# Why with two classes, LDA gives only one dimension?

I am working with dimensionality reduction algorithms. Linear Discriminant Analysis (LDA) is a supervised algorithm that takes into account the class label (which is not the case of PCA for example). I am using Python to do a comparative study between some algorithms.

Why with two classes (k = 2), regardless of the data dimensionality, LDA gives one dimension, i.e. the new subspace is composed of only one dimension? For example if I try to project my dataset (of 100 attributes and 2 classes) to 10-dimensional space by using LDA(n_components=10) I only obtain 1 dimension?

For k>2 I can obtain the number of discriminant vectors that I specified as n_components. How can I get n_components dimensions for k=2?

• I don't understand the difference between Q1 and Q2 and I think Q3 is much too vague and does not belong here. Your Q1 is a good question though. – amoeba Sep 25 '18 at 9:28
• It seems it was asked before a few times but stayed unanswered... stats.stackexchange.com/questions/252616 stats.stackexchange.com/questions/191908 – amoeba Sep 25 '18 at 9:30
• You are right! the 2nd and 3rd questions are drawn from the 1st one. Q3 is in the case that with 2 classes I get only one dimension by applying LDA, what should I change to get the number of dimensions that I precise, if it is possible. – mbahri Sep 25 '18 at 9:31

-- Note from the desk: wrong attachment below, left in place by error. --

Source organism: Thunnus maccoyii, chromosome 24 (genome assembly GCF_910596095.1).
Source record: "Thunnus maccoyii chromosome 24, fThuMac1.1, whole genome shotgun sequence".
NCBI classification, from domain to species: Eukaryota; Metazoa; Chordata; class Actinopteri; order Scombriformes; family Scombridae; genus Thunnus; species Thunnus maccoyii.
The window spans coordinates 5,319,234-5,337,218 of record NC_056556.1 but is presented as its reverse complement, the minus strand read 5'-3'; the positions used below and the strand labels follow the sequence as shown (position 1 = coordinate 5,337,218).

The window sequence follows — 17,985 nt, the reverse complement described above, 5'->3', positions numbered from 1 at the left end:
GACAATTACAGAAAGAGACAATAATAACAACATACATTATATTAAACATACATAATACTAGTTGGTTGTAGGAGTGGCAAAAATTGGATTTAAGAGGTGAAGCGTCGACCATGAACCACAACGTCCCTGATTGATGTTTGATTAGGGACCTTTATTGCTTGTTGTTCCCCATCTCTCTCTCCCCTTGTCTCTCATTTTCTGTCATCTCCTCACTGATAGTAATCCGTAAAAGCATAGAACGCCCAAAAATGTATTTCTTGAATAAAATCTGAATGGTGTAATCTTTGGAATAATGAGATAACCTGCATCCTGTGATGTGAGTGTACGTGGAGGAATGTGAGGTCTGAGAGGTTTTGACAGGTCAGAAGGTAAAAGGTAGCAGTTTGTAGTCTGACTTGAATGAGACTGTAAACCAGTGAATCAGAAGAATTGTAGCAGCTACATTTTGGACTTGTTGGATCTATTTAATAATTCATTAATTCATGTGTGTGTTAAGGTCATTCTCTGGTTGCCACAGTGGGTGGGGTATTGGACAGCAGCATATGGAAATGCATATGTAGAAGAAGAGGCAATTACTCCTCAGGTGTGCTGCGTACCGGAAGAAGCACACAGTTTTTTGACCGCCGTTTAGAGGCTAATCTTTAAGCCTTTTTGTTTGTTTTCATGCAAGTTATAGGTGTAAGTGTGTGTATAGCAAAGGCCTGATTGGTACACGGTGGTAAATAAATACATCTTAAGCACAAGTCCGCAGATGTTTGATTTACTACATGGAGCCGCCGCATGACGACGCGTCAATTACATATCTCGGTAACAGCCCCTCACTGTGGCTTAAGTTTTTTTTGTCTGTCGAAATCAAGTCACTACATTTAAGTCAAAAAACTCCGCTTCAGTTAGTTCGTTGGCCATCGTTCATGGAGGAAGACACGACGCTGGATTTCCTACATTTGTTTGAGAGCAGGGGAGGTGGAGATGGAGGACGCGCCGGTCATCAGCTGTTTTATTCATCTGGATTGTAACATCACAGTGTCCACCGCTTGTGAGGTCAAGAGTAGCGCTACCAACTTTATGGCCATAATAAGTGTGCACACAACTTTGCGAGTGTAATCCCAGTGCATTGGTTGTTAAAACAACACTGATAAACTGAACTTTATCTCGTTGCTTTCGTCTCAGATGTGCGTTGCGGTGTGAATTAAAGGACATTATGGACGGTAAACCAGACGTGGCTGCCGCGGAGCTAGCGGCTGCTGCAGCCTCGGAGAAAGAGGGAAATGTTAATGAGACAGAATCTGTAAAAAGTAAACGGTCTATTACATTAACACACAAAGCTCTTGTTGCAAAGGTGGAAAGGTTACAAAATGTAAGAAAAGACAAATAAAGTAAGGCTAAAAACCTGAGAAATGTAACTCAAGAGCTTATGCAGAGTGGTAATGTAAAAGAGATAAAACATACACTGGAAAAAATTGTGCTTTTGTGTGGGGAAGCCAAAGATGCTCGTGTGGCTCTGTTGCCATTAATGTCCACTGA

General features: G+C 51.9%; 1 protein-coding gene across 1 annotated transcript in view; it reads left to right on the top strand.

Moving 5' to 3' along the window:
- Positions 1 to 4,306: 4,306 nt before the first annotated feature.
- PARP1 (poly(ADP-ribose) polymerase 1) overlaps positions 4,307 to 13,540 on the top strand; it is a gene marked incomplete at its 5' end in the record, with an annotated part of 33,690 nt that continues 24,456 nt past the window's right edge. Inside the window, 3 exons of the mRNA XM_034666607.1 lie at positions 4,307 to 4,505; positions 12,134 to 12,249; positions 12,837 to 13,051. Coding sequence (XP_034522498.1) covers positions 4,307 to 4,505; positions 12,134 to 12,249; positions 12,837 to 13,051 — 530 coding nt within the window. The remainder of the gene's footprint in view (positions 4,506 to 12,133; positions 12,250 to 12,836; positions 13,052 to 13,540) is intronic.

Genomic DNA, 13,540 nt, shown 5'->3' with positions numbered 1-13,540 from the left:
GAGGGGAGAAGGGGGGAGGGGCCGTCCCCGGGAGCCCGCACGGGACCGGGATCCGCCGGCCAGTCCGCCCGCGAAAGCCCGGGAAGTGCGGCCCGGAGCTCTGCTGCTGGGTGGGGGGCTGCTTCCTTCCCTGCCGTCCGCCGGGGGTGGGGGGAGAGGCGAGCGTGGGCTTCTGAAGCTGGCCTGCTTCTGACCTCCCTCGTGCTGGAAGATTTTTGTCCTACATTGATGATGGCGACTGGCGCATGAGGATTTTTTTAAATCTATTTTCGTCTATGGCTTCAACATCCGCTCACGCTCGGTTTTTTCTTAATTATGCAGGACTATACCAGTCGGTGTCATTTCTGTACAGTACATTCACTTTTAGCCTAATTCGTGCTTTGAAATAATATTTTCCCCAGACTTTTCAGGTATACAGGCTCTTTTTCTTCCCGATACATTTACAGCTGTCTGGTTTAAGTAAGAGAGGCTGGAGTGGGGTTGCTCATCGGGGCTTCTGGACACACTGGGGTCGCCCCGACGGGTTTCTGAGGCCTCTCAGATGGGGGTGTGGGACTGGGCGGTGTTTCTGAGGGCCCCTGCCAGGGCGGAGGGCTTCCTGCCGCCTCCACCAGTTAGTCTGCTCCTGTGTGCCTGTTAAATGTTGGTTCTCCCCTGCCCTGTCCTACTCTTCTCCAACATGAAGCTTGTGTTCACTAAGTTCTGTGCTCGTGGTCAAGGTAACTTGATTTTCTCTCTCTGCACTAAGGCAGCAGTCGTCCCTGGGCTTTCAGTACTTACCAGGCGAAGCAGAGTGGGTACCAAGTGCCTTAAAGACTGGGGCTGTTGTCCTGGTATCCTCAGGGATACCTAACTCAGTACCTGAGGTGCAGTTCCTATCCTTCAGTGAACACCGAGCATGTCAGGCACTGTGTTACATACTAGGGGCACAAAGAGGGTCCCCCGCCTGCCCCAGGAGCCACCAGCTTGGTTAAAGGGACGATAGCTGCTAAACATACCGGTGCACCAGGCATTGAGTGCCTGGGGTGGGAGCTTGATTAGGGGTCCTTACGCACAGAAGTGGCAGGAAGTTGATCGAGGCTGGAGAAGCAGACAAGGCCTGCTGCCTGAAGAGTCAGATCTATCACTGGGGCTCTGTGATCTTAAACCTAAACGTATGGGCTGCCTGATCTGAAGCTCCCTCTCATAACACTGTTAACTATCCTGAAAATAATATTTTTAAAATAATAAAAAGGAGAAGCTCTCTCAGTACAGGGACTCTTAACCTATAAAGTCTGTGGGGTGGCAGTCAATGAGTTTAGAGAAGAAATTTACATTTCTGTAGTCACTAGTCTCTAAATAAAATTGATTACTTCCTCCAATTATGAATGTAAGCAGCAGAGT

• stats.stackexchange.com/a/190821/3277 answers the title – ttnphns Sep 25 '18 at 9:53
• Maybe I am missing something obvious here, but the goal of LDA is to discriminate among the classes; with 2 classes you have 1 "discirminator' function, right? – Peter Flom Sep 25 '18 at 11:01

Like @amoeba, I don't understand your difference between Q1 and Q2: in any case, LDA obtains at most $$k-1$$ dimensions. For $$k=2$$ that's one dimension, for $$k=8$$ it would be 7. And of course, if the input space has lower dimensionality that that's the limiting factor.

One idea/heuristic behind LDA is that separating classes is easy if they are all spheres of the same size: all you then need is distance to the class means. Alternatively, you can say that the connection between class means are normal vectors for suitable separation planes.
In that narrative, you can look at LDA as a projection that in the first place does singular value decomposition (i.e. something very similar to PCA) of the pooled covariance matrix in order to get a space with such spherical classes. Let's call this our primary score space.

Depending on the customs of your field, this is either the PCA score space of the pooled covariance matrix = the PCA score space of the data matrix centered to the respective class means, or the PCA score space squeezed according to the eigenvalues/SVD diagonal matrix (some fields by default put this scaling for PCA into the loadings, others [mine] into the scores).

The primary score space still has the dimensionality corresponding to the rank of the pooled covariance matrix/data matrix centered to the respective class means. Pooled covariance matrix in this space is a unit sphere, i.e. each class is considered as a unit-sphere centered at the respective class mean, the means also projected into score space.